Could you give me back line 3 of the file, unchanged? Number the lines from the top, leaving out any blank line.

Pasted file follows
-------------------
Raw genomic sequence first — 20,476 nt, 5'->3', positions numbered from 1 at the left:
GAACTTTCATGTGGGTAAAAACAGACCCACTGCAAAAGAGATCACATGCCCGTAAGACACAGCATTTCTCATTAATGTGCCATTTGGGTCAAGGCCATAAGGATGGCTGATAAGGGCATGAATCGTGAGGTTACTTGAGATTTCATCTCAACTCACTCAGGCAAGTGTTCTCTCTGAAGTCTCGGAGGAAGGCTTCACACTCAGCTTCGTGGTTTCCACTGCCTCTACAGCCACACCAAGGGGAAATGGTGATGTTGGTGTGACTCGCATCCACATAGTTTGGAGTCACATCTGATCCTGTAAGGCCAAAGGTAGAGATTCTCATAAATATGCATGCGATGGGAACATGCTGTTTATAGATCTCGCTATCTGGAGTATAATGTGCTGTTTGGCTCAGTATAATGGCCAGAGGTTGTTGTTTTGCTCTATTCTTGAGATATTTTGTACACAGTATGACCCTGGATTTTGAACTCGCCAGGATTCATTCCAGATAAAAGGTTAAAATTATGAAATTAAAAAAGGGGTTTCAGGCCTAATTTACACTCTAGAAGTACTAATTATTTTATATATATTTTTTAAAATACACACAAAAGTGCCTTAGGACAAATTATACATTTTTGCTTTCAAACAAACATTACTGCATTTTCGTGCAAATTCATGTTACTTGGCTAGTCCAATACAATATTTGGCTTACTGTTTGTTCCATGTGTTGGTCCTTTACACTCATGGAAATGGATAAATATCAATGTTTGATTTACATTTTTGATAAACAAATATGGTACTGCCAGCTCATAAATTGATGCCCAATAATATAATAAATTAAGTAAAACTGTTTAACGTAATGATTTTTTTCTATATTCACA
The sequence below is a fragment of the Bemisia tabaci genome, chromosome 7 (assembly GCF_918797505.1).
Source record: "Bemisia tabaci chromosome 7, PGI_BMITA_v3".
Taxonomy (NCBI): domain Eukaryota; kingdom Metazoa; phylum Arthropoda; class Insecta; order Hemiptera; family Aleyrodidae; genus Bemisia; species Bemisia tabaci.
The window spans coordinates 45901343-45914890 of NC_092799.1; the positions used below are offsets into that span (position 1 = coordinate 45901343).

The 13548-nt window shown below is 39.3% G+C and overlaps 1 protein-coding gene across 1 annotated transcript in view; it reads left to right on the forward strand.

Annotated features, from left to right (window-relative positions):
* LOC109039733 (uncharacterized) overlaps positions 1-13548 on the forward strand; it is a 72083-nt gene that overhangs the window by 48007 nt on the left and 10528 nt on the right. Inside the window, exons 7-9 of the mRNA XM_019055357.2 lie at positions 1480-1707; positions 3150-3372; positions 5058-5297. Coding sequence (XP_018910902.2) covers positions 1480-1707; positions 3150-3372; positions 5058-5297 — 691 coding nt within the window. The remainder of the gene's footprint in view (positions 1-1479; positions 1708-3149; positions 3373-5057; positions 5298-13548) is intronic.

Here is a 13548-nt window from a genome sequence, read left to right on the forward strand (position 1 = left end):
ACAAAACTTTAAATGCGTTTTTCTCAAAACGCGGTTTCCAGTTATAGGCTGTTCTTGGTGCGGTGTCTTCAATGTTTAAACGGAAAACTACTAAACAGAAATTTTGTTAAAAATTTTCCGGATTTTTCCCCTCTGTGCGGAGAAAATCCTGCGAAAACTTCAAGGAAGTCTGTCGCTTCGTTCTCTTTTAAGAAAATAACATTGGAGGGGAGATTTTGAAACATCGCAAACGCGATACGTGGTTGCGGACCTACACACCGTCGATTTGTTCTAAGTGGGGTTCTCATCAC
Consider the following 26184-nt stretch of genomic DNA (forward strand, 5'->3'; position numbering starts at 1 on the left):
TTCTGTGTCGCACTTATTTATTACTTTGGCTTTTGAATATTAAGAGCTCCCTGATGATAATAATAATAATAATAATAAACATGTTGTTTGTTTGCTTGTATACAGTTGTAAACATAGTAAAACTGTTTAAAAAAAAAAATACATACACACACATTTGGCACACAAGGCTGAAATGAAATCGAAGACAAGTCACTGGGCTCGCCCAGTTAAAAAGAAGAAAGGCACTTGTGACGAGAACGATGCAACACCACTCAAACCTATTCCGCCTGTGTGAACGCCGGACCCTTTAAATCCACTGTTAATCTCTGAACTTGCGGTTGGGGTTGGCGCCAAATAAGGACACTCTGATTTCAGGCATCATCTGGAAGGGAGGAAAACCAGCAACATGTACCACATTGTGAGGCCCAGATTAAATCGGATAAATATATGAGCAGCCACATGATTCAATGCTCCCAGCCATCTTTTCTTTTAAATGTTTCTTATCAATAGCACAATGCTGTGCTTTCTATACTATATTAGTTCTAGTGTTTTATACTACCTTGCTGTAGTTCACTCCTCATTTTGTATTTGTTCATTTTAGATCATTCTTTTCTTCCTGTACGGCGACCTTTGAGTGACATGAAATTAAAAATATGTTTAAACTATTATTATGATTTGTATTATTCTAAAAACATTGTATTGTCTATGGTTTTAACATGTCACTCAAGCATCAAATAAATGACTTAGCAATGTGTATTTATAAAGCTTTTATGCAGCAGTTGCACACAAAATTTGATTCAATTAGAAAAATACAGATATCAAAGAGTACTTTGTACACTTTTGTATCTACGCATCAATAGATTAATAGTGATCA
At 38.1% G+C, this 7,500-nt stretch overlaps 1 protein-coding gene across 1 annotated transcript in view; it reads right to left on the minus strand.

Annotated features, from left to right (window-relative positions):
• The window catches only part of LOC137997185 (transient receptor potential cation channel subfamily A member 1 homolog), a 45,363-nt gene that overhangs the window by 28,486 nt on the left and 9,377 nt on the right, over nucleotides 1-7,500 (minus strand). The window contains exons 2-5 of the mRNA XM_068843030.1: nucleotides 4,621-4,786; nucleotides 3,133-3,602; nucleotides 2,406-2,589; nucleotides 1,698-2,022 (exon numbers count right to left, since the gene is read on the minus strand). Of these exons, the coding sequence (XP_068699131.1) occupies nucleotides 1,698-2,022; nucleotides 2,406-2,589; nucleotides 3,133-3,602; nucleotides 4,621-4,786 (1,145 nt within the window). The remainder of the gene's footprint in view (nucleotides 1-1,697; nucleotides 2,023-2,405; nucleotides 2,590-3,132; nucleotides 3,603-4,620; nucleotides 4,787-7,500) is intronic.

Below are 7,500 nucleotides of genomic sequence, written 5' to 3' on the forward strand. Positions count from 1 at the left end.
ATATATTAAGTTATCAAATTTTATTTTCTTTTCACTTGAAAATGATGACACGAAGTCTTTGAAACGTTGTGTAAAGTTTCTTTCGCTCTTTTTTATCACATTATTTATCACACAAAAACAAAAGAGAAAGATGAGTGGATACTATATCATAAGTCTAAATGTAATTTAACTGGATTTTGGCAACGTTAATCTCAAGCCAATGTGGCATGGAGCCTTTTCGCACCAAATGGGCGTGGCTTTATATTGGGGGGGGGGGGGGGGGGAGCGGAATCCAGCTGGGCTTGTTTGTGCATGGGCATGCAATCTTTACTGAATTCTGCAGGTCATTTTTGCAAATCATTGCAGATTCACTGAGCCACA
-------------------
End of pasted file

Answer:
The sequence below is a fragment of the Bemisia tabaci genome, chromosome 7 (assembly GCF_918797505.1).